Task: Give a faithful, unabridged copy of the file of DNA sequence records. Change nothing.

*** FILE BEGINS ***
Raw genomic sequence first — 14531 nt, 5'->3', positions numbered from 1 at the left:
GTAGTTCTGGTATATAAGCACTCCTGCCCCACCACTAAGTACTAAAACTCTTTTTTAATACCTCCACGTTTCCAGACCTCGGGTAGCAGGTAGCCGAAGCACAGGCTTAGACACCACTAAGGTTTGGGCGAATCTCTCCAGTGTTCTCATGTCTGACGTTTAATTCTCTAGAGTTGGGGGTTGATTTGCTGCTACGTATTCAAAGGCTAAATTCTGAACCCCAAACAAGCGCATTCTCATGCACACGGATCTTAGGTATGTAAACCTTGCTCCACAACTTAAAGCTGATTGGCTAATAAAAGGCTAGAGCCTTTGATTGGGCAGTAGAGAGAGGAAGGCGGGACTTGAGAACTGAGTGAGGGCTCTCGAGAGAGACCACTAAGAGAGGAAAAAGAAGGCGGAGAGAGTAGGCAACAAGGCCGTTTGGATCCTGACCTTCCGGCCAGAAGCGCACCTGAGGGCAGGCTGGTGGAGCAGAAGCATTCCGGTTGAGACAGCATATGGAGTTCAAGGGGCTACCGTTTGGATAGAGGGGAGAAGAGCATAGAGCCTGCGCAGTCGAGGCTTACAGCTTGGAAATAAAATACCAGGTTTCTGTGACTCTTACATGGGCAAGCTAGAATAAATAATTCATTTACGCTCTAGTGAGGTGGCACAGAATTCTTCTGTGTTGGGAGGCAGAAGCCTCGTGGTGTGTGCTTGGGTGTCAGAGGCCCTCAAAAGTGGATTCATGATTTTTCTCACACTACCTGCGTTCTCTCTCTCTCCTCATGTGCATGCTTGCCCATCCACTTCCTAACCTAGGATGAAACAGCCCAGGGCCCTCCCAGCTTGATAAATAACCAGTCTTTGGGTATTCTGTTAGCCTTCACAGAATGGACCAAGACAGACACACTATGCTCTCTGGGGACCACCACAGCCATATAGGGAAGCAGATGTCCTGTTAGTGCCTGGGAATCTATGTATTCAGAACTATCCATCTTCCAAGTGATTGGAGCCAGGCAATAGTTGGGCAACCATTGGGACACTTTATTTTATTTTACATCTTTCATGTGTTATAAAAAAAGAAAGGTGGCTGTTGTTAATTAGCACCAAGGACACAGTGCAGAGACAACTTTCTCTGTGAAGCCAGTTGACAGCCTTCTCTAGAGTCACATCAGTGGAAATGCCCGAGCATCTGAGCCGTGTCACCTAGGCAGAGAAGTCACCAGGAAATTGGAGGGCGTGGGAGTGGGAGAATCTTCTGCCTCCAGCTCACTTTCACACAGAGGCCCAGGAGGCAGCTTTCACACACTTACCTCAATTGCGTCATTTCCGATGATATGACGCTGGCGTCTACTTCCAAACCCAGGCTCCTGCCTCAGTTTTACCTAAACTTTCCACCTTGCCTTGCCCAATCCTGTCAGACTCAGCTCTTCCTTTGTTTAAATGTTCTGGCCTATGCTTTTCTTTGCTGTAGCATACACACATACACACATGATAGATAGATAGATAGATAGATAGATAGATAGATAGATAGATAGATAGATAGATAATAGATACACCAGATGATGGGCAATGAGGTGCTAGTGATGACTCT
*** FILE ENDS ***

Raw genomic sequence first — 14531 nt, 5'->3', positions numbered from 1 at the left:
GTAGTTCTGGTATATAAGCACTCCTGCCCCACCACTAAGTACTAAAACTCTTTTTTAATACCTCCACGTTTCCAGACCTCGGGTAGCAGGTAGCCGAAGCACAGGCTTAGACACCACTAAGGTTTGGGCGAATCTCTCCAGTGTTCTCATGTCTGACGTTTAATTCTCTAGAGTTGGGGGTTGATTTGCTGCTACGTATTCAAAGGCTAAATTCTGAACCCCAAACAAGCGCATTCTCATGCACACGGATCTTAGGTATGTAAACCTTGCTCCACAACTTAAAGCTGATTGGCTAATAAAAGGCTAGAGCCTTTGATTGGGCAGTAGAGAGAGGAAGGCGGGACTTGAGAACTGAGTGAGGGCTCTCGAGAGAGACCACTAAGAGAGGAAAAAGAAGGCGGAGAGAGTAGGCAACAAGGCCGTTTGGATCCTGACCTTCCGGCCAGAAGCGCACCTGAGGGCAGGCTGGTGGAGCAGAAGCATTCCGGTTGAGACAGCATATGGAGTTCAAGGGGCTACCGTTTGGATAGAGGGGAGAAGAGCATAGAGCCTGCGCAGTCGAGGCTTACAGCTTGGAAATAAAATACCAGGTTTCTGTGACTCTTACATGGGCAAGCTAGAATAAATAATTCATTTACGCTCTAGTGAGGTGGCACAGAATTCTTCTGTGTTGGGAGGCAGAAGCCTCGTGGTGTGTGCTTGGGTGTCAGAGGCCCTCAAAAGTGGATTCATGATTTTTCTCACACTACCTGCGTTCTCTCTCTCTCCTCATGTGCATGCTTGCCCATCCACTTCCTAACCTAGGATGAAACAGCCCAGGGCCCTCCCAGCTTGATAAATAACCAGTCTTTGGGTATTCTGTTAGCCTTCACAGAATGGACCAAGACAGACACACTATGCTCTCTGGGGACCACCACAGCCATATAGGGAAGCAGATGTCCTGTTAGTGCCTGGGAATCTATGTATTCAGAACTATCCATCTTCCAAGTGATTGGAGCCAGGCAATAGTTGGGCAACCATTGGGACACTTTATTTTATTTTACATCTTTCATGTGTTATAAAAAAAGAAAGGTGGCTGTTGTTAATTAGCACCAAGGACACAGTGCAGAGACAACTTTCTCTGTGAAGCCAGTTGACAGCCTTCTCTAGAGTCACATCAGTGGAAATGCCCGAGCATCTGAGCCGTGTCACCTAGGCAGAGAAGTCACCAGGAAATTGGAGGGCGTGGGAGTGGGAGAATCTTCTGCCTCCAGCTCACTTTCACACAGAGGCCCAGGAGGCAGCTTTCACACACTTACCTCAATTGCGTCATTTCCGATGATATGACGCTGGCGTCTACTTCCAAACCCAGGCTCCTGCCTCAGTTTTACCTAAACTTTCCACCTTGCCTTGCCCAATCCTGTCAGACTCAGCTCTTCCTTTGTTTAAATGTTCTGGCCTATGCTTTTCTTTGCTGTAGCATACACACATACACACATGATAGATAGATAGATAGATAGATAGATAGATAGATAGATAGATAGATAGATAGATAATAGATACACCAGATGATGGGCAATGAGGTGCTAGTGATGACTCT